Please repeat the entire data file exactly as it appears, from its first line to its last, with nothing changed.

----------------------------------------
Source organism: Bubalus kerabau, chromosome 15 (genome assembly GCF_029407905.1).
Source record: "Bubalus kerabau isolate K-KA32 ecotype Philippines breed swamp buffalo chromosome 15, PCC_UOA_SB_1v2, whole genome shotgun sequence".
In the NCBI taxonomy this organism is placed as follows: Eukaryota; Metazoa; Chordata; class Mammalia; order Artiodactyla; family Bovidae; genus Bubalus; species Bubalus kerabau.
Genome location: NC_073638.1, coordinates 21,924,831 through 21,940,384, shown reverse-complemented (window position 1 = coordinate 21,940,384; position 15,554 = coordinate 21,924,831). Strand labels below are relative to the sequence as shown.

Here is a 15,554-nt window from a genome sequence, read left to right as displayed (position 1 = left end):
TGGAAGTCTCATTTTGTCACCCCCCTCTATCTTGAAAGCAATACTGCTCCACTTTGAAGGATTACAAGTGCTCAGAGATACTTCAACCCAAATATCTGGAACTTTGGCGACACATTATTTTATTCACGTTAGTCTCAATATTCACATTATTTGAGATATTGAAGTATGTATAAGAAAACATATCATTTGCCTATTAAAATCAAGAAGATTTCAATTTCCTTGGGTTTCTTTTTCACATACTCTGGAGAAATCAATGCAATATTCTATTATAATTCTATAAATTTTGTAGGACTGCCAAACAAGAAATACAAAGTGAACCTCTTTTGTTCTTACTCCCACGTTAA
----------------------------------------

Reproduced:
Source organism: Bubalus kerabau, chromosome 15 (genome assembly GCF_029407905.1).
Source record: "Bubalus kerabau isolate K-KA32 ecotype Philippines breed swamp buffalo chromosome 15, PCC_UOA_SB_1v2, whole genome shotgun sequence".
In the NCBI taxonomy this organism is placed as follows: Eukaryota; Metazoa; Chordata; class Mammalia; order Artiodactyla; family Bovidae; genus Bubalus; species Bubalus kerabau.
Genome location: NC_073638.1, coordinates 21,924,831 through 21,940,384, shown reverse-complemented (window position 1 = coordinate 21,940,384; position 15,554 = coordinate 21,924,831). Strand labels below are relative to the sequence as shown.

Here is a 15,554-nt window from a genome sequence, read left to right as displayed (position 1 = left end):
TGGAAGTCTCATTTTGTCACCCCCCTCTATCTTGAAAGCAATACTGCTCCACTTTGAAGGATTACAAGTGCTCAGAGATACTTCAACCCAAATATCTGGAACTTTGGCGACACATTATTTTATTCACGTTAGTCTCAATATTCACATTATTTGAGATATTGAAGTATGTATAAGAAAACATATCATTTGCCTATTAAAATCAAGAAGATTTCAATTTCCTTGGGTTTCTTTTTCACATACTCTGGAGAAATCAATGCAATATTCTATTATAATTCTATAAATTTTGTAGGACTGCCAAACAAGAAATACAAAGTGAACCTCTTTTGTTCTTACTCCCACGTTAA